Not all firewood provides the proper heat

Living in places where firewood is readily available – unlike, say, Manhattan or the Arctic Circle – has made it relatively affordable to heat by a wood-burning stove, at least when we’ve had one. (Let me repeat, it’s high on our renovations and home improvement list.)

OK, my Eagle Scout training left me quite aware that green wood – that is, freshly cut – burns inefficiently, unlike wood that’s had time for the sap and related moisture to dry out. That said, here are some other points.

  1. Seasoning can take as little as six months, though old-timers prefer at least a full year. Or more, if stacked in a way that allows sufficient circulation to avoid rot and fungus.
  2. Softwoods – generally conifers like pine, juniper, spruce, and cedar but also including poplars – ignite easily and burn hot, but they don’t blaze long. They also have a lot of creosote, which will need to be cleaned from the chimney as a housefire hazard.
  3. Hardwoods – maple, oak, hickory, ash, and birch – are denser and burn slower and longer, and while they release less immediate heat, there’s also less smoke and they add up as a layer of radiantly hot coals.
  4. All firewood has creosote, so annual chimney cleaning is recommended. Some sources say every two cords. Chimney fires are especially vicious.
  5. In colonial New England, a house typically required 40 cords or more of firewood a year. Imagine cutting, splitting, and stacking all that – even before bringing it indoors.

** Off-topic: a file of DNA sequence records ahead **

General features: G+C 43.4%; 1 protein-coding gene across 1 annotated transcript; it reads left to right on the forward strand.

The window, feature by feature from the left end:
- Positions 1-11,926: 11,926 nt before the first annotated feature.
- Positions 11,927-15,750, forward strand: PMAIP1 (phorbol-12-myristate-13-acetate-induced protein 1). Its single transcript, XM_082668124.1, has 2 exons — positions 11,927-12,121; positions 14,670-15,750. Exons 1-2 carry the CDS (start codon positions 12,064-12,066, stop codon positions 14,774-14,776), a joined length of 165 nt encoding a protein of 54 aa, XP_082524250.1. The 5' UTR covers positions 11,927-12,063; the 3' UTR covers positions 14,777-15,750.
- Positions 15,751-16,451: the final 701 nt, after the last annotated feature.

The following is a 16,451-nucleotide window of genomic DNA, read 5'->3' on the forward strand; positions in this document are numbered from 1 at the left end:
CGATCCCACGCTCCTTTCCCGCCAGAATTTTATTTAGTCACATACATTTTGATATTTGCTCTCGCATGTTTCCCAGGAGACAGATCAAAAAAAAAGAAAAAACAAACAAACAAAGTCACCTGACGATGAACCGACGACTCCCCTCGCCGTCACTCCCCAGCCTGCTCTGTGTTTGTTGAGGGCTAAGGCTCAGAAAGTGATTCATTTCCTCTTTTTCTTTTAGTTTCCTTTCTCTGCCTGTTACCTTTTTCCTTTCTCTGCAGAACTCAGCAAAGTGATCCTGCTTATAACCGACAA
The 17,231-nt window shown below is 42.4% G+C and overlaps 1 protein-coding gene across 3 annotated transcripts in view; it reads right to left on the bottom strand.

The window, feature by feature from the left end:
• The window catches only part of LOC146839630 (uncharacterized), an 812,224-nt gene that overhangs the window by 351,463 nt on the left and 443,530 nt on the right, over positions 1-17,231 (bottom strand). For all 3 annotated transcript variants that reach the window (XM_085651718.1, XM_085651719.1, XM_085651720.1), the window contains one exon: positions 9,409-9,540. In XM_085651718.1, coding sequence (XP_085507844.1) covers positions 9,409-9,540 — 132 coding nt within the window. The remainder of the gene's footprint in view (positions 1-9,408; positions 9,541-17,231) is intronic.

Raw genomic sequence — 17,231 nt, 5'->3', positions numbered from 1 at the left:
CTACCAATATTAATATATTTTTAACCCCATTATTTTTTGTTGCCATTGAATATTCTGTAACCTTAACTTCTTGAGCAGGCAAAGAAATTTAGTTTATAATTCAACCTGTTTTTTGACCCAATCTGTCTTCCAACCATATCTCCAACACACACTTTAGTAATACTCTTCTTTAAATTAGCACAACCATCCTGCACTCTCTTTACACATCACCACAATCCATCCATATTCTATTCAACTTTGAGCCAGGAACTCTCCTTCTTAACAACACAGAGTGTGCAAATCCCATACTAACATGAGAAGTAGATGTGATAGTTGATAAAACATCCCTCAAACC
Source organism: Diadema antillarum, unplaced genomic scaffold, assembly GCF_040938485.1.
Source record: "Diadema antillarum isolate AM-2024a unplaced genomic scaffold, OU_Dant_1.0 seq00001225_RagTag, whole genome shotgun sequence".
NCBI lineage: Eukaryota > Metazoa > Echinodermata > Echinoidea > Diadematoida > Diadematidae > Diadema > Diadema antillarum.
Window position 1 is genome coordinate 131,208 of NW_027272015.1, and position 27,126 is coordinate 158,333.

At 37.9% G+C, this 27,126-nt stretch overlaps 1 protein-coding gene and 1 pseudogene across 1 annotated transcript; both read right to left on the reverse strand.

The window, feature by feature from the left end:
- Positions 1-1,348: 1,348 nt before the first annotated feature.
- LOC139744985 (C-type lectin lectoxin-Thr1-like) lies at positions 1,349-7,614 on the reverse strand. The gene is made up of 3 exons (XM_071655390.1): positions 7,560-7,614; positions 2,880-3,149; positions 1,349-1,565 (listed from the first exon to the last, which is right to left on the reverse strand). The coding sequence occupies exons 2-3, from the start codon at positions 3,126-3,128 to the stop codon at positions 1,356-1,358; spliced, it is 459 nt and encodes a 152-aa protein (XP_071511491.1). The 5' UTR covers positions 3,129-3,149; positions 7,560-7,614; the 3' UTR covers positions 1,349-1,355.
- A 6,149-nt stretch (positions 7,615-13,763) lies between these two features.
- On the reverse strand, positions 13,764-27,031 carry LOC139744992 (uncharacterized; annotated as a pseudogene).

6. Salvaged wood – such as lumber, poles, and fencing – often contain preservatives that release hazardous vapors as they burn.
  7. Destructive insects and plant diseases can be spread when transporting firewood more than a few miles from its source. That’s why it’s illegal to import firewood into Maine. Now I’m wondering about the guys from Maine who delivered to our house in New Hampshire.
  8. A cord is a stack 4-by-4-by-8 feet of standard 16-inch wood. Many stoves, though, require a shorter log.
  9. Do you really get a full cord when it’s delivered? I’ll spare you some old jokes.
  10. Favorite woods include apple and tamarack/larch, both for their aroma and a clean burn that leaves little ash.

As for air pollution? I really don’t want to go there. It could be a Tendril all its own, once we find the right tech geek to sift through the varied reports.


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